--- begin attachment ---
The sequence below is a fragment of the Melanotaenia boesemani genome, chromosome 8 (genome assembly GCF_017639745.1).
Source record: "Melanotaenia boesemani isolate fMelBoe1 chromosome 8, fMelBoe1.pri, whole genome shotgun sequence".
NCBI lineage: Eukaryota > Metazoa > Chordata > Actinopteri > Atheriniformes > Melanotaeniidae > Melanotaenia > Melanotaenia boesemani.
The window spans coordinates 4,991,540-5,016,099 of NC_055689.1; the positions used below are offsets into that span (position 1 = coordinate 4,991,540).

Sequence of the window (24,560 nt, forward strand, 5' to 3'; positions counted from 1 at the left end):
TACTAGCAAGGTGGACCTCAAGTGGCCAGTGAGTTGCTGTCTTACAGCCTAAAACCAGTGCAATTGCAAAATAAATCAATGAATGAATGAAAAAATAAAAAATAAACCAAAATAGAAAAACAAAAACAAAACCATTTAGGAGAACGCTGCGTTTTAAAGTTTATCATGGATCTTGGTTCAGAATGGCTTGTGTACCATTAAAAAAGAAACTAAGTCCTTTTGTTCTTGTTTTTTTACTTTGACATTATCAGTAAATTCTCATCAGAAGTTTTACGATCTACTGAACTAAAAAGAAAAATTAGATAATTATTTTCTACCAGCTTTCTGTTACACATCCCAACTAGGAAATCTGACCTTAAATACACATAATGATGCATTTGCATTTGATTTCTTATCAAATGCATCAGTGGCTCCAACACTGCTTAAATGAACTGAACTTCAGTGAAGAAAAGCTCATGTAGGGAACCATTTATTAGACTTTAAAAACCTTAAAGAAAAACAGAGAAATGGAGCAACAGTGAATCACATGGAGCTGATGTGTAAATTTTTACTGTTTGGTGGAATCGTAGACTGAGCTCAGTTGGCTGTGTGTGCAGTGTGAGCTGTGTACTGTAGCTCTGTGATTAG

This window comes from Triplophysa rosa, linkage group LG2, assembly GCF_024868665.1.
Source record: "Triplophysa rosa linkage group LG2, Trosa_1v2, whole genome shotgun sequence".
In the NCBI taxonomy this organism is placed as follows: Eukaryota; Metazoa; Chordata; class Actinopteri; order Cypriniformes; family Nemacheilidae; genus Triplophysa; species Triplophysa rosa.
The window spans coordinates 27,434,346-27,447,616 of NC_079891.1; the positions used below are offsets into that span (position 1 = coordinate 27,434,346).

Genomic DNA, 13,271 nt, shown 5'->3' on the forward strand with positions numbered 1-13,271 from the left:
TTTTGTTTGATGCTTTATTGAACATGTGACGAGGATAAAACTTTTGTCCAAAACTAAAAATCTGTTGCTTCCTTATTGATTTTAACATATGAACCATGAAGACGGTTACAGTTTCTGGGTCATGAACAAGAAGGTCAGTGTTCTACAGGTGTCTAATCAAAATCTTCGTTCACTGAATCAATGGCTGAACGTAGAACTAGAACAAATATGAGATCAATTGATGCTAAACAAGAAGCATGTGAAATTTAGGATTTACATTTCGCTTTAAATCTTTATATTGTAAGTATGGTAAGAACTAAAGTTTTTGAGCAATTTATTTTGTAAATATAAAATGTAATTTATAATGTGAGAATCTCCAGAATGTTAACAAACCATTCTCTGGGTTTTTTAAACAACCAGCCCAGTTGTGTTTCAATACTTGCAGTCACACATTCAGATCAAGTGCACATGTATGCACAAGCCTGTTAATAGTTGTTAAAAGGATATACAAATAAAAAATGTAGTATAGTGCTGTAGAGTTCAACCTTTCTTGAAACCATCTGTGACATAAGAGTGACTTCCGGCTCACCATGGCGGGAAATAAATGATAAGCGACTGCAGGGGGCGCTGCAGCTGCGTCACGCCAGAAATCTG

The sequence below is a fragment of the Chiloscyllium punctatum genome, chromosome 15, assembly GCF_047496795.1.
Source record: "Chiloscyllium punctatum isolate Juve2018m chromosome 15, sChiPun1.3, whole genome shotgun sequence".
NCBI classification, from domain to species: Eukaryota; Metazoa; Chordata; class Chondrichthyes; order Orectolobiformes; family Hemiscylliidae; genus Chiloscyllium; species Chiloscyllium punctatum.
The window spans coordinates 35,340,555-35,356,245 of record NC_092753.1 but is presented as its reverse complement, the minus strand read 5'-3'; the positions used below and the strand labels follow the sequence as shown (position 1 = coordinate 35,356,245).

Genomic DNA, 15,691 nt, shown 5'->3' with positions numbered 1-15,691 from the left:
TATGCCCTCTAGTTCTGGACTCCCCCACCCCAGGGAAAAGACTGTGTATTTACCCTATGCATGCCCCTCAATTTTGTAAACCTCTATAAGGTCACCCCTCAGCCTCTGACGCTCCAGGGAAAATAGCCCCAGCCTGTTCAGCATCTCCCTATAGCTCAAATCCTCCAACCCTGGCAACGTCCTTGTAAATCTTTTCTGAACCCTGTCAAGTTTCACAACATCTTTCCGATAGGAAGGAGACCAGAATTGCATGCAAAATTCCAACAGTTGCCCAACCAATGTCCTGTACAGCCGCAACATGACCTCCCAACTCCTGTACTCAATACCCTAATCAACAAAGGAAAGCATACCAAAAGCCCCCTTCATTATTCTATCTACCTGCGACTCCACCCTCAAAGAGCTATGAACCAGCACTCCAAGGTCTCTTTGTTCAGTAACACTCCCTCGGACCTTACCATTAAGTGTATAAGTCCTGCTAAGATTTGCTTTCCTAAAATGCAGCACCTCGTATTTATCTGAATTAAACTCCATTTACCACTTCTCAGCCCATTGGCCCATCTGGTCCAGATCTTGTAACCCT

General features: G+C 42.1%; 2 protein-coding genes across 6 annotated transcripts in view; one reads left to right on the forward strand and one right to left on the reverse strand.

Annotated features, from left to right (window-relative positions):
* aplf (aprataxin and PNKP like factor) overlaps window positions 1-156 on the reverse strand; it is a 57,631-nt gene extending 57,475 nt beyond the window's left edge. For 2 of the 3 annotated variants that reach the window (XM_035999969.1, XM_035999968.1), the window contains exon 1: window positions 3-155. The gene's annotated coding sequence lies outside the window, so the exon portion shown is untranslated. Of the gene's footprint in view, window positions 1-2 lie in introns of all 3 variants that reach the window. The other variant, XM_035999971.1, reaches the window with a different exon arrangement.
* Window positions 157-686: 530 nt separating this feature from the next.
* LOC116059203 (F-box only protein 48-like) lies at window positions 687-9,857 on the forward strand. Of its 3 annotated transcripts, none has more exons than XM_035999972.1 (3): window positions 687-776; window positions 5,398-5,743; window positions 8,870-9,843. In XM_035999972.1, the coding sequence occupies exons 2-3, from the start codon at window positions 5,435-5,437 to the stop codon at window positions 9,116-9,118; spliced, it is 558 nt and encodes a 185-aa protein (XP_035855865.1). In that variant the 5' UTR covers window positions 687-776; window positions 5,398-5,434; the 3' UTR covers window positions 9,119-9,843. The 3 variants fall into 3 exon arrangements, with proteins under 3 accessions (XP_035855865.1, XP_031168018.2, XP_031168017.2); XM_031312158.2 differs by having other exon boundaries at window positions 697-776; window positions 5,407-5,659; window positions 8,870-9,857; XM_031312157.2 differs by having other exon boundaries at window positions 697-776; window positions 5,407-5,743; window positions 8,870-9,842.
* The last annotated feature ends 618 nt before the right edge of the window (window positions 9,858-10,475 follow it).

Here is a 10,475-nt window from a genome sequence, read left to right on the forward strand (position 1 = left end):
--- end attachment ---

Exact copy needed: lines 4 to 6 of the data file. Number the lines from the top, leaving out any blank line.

The window spans coordinates 4,991,540-5,016,099 of NC_055689.1; the positions used below are offsets into that span (position 1 = coordinate 4,991,540).

Sequence of the window (24,560 nt, forward strand, 5' to 3'; positions counted from 1 at the left end):
TACTAGCAAGGTGGACCTCAAGTGGCCAGTGAGTTGCTGTCTTACAGCCTAAAACCAGTGCAATTGCAAAATAAATCAATGAATGAATGAAAAAATAAAAAATAAACCAAAATAGAAAAACAAAAACAAAACCATTTAGGAGAACGCTGCGTTTTAAAGTTTATCATGGATCTTGGTTCAGAATGGCTTGTGTACCATTAAAAAAGAAACTAAGTCCTTTTGTTCTTGTTTTTTTACTTTGACATTATCAGTAAATTCTCATCAGAAGTTTTACGATCTACTGAACTAAAAAGAAAAATTAGATAATTATTTTCTACCAGCTTTCTGTTACACATCCCAACTAGGAAATCTGACCTTAAATACACATAATGATGCATTTGCATTTGATTTCTTATCAAATGCATCAGTGGCTCCAACACTGCTTAAATGAACTGAACTTCAGTGAAGAAAAGCTCATGTAGGGAACCATTTATTAGACTTTAAAAACCTTAAAGAAAAACAGAGAAATGGAGCAACAGTGAATCACATGGAGCTGATGTGTAAATTTTTACTGTTTGGTGGAATCGTAGACTGAGCTCAGTTGGCTGTGTGTGCAGTGTGAGCTGTGTACTGTAGCTCTGTGATTAG